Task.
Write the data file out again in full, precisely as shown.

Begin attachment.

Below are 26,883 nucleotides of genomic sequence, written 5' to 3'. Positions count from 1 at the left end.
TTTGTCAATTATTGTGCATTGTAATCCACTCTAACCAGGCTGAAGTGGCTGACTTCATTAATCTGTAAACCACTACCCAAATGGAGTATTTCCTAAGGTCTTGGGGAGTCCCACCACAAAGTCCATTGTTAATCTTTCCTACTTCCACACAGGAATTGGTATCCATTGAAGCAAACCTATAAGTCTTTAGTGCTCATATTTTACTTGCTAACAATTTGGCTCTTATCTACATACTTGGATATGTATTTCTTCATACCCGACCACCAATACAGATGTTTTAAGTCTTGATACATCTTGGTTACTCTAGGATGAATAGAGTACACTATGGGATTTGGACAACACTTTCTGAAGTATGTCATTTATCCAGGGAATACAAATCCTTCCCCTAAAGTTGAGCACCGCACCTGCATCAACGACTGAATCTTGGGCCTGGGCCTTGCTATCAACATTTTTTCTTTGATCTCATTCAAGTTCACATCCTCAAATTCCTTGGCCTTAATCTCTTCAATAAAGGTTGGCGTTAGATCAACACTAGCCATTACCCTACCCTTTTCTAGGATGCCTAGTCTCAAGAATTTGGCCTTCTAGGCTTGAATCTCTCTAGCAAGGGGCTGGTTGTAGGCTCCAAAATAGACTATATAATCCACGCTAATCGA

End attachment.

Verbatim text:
Below are 26,883 nucleotides of genomic sequence, written 5' to 3'. Positions count from 1 at the left end.
TTTGTCAATTATTGTGCATTGTAATCCACTCTAACCAGGCTGAAGTGGCTGACTTCATTAATCTGTAAACCACTACCCAAATGGAGTATTTCCTAAGGTCTTGGGGAGTCCCACCACAAAGTCCATTGTTAATCTTTCCTACTTCCACACAGGAATTGGTATCCATTGAAGCAAACCTATAAGTCTTTAGTGCTCATATTTTACTTGCTAACAATTTGGCTCTTATCTACATACTTGGATATGTATTTCTTCATACCCGACCACCAATACAGATGTTTTAAGTCTTGATACATCTTGGTTACTCTAGGATGAATAGAGTACACTATGGGATTTGGACAACACTTTCTGAAGTATGTCATTTATCCAGGGAATACAAATCCTTCCCCTAAAGTTGAGCACCGCACCTGCATCAACGACTGAATCTTGGGCCTGGGCCTTGCTATCAACATTTTTTCTTTGATCTCATTCAAGTTCACATCCTCAAATTCCTTGGCCTTAATCTCTTCAATAAAGGTTGGCGTTAGATCAACACTAGCCATTACCCTACCCTTTTCTAGGATGCCTAGTCTCAAGAATTTGGCCTTCTAGGCTTGAATCTCTCTAGCAAGGGGCTGGTTGTAGGCTCCAAAATAGACTATATAATCCACGCTAATCGA